John Jennings ready to bounce back for UMass baseball after injury-filled 2015 campaign

By Tyler Fiedler

 

(Collegian File Photo)
(Collegian File Photo)

It says something about an athlete’s heart and determination to come back from a season full of injuries. It also says something if that same person misses 25 games the prior year and is still voted captain by his teammates.

Massachusetts baseball captain John Jennings experienced a whirlwind season in 2015, battling multiple injuries on his way to playing in only 18 of UMass’ 43 games and batting .109 with just five hits in 46 at bats.

“Last year was obviously a tough year. All summer I pretty much worked to get healthy and this fall was the first time in my first three years that I felt 100 percent,” Jennings said.

The extra work and rehab has given Jennings and Minutemen coach Mike Stone the confidence that the catcher/first baseman can come back and lead them to a successful 2016 season.

“I tore my hamstring last season and it was bothering me with my swing and running and everything,” Jennings said. “So I worked out that all summer and really strengthened it.”

“I think he will come back even better,” Stone added. “He worked really hard and put in the time. I just hope he has the chance to reach his potential.”

Stone believes Jennings’ potential could put him in the discussion to be one of the top catchers in the northeast region.

Return to form

Keeping Jennings healthy will be vital to UMass’ success this season. The 6-foot, 205-pound senior has shown what he is a capable of doing on the field, hitting .264 in 106 at bats during his sophomore season.

Stone hopes his captain can remain in the lineup for the season because he knows just how valuable an asset Jennings is in the Minutemen lineup and in the field.

“(John) knows how to run the ball club,” Stone said. “He has progressed as a hitter and will give us good balance in the lineup.”

Catching is widely considered to be one of most important defensive positions on the field. A catcher controls the pitching staff and makes sure everything is going accordingly and are often natural leaders on the field. So when Jennings was awarded the captaincy by his teammates, it seemed like a natural fit.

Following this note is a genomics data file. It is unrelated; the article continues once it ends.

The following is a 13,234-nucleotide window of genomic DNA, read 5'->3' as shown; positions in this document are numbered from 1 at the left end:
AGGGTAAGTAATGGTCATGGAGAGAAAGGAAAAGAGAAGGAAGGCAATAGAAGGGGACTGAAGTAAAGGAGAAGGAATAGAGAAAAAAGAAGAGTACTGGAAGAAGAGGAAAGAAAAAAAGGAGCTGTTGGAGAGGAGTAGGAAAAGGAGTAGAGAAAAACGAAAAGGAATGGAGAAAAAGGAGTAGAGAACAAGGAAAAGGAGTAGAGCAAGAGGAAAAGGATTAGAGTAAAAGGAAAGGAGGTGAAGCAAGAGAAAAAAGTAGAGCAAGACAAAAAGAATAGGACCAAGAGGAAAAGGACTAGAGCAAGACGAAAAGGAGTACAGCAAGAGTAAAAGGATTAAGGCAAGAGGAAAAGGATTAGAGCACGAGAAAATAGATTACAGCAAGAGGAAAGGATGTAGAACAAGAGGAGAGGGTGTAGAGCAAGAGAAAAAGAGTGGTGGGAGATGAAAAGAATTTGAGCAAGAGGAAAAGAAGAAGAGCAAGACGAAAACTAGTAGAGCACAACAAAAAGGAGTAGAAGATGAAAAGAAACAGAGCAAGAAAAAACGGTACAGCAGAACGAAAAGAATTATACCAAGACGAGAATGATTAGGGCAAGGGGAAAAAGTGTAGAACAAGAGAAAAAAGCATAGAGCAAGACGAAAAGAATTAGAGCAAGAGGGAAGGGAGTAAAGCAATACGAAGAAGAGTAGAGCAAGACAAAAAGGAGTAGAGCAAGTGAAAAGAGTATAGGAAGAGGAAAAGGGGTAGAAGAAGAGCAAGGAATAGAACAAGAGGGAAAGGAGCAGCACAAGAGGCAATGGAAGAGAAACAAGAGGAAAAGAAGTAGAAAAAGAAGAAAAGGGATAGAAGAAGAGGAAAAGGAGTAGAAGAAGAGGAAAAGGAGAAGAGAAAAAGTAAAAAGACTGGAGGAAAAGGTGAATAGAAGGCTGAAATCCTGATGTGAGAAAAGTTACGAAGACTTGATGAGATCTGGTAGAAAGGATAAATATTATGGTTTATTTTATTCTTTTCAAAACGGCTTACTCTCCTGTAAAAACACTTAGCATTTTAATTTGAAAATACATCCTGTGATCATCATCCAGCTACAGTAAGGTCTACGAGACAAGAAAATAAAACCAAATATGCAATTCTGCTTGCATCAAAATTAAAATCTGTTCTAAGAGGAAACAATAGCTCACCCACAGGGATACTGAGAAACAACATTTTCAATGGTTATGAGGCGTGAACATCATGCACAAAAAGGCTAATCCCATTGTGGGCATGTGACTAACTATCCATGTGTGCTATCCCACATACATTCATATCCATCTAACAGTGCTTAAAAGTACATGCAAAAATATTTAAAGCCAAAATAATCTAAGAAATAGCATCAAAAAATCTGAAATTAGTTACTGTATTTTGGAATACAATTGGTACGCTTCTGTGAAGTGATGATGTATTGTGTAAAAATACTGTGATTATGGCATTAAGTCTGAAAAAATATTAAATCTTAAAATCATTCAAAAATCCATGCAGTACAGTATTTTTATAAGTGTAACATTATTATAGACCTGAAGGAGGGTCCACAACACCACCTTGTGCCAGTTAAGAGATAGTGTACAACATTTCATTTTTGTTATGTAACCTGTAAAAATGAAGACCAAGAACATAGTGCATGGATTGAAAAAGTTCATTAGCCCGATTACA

Jennings might not be a big vocal leader like some other players on the roster, but Stone likes the leadership he brings day in and day out.

“His leadership is more ‘lead by example’,” Stone said. “He has ownership in the ball club and has real good qualities to lead this team.

“To the team, he is a great leader,” added junior pitcher Ryan Moloney. “The way he carries himself, he is always positive. He is a huge part of this team.”

As one of the Minutemen’s top pitchers, Moloney knows how important it is to have that consistency behind the plate.

“I think he was frustrated (last season) but you couldn’t tell,” Moloney said. “He was always cheering on the guys and wanted the best for everyone.”

Jennings admitted this frustration, adding that his health was a major issue throughout the season.

“It got to me a little bit, not being able to play the way I know I can,” Jennings said. “Out of the 18 games I played, I was probably healthy for two or three of them.”

Staying on the field

Facing adversity is something not all players are capable of dealing with, but Jennings is not one of those players. Facing a season full of nagging injuries can get a player down on himself, but for Jennings, staying positive helped him come back better and stronger than ever for the upcoming season.

“Last year from time to time I would get down on myself,” Jennings said. “I would go into the games, the ones I could play, I couldn’t go 100 percent and it really hindered me. Mentally I wasn’t all there but I think staying focused and it gave me more confidence now that I’m fully healthy and can deal with adversity.”

A baseball season is a tough grind for all players. Putting in the work in the offseason and then battling injuries all season is frustrating for any player, especially when playing a grueling position like catcher where taking foul balls off the mask and getting down to block balls from going to the backstop is part of the job description.

But Jennings understands and embraces this.

His day-to-day regimen is now much longer and thought-out since the injuries, which includes getting started early in the morning for rehabbing to warming up before games and practices. After practice he does more of the same, icing his legs to keep them fresh for the next day. When he is not on the practice field, the trainer’s or the classroom, he is in the gym working out.

“He has come back bigger and stronger,” Stone said. “He has worked hard and has a lot of potential this season.”

Although Stone is not putting pressure on his catcher, Jennings knows he will need to step up again in order for his team to succeed this season.

Jennings knows all too well how a season can go from bad to worse with nagging injuries keeping him off the field a year ago. However, a positive attitude and a regained focus has put him in the mindset to bounce back in 2016.

“I know that everyone looks up to me kind of as a role model per say,” Jennings said. “I expect to be out there every day and play as hard as I can and do what I can to help this team win.”

Tyler Fiedler can be reached by email [email protected] and followed on Twitter @Tyler_Fiedler.